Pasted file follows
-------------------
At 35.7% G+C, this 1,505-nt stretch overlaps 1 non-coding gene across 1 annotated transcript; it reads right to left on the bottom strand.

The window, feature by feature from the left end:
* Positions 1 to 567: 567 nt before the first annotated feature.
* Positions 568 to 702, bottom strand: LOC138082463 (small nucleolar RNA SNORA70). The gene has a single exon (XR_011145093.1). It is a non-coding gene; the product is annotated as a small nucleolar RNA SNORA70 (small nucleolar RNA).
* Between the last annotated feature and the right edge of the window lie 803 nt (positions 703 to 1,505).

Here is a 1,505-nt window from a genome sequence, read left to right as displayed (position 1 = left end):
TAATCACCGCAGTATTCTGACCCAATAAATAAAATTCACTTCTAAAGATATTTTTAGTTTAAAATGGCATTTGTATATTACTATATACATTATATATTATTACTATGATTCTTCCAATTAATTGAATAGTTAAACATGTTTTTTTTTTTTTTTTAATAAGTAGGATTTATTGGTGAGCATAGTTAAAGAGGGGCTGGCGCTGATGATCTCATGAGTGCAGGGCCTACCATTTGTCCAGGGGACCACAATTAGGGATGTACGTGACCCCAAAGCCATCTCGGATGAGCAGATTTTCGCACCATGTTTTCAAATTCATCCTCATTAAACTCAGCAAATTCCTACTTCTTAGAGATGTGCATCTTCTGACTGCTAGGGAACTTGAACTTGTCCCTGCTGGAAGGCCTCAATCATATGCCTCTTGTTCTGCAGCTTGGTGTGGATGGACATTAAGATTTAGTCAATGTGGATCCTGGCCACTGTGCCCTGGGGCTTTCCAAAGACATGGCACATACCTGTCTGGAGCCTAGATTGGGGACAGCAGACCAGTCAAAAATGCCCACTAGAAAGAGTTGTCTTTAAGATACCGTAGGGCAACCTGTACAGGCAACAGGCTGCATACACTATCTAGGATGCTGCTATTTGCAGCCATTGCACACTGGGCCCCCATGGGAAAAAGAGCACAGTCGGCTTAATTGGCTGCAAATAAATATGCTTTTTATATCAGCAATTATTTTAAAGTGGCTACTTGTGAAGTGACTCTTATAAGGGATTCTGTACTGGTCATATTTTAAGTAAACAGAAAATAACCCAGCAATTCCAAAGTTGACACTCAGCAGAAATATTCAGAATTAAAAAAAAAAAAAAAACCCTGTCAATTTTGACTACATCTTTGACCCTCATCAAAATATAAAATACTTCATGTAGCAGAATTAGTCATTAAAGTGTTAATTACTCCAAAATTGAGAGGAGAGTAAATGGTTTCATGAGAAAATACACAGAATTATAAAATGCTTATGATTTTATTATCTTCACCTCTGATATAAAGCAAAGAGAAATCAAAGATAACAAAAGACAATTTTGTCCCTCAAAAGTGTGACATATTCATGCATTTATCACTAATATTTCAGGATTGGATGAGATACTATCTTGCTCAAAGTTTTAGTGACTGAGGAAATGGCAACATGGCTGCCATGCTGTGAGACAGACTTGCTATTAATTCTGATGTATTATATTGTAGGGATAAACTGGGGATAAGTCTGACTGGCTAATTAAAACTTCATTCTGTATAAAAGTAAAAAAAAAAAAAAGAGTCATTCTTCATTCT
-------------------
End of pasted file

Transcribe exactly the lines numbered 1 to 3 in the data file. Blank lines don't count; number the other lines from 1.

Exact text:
At 35.7% G+C, this 1,505-nt stretch overlaps 1 non-coding gene across 1 annotated transcript; it reads right to left on the bottom strand.

The window, feature by feature from the left end:
* Positions 1 to 567: 567 nt before the first annotated feature.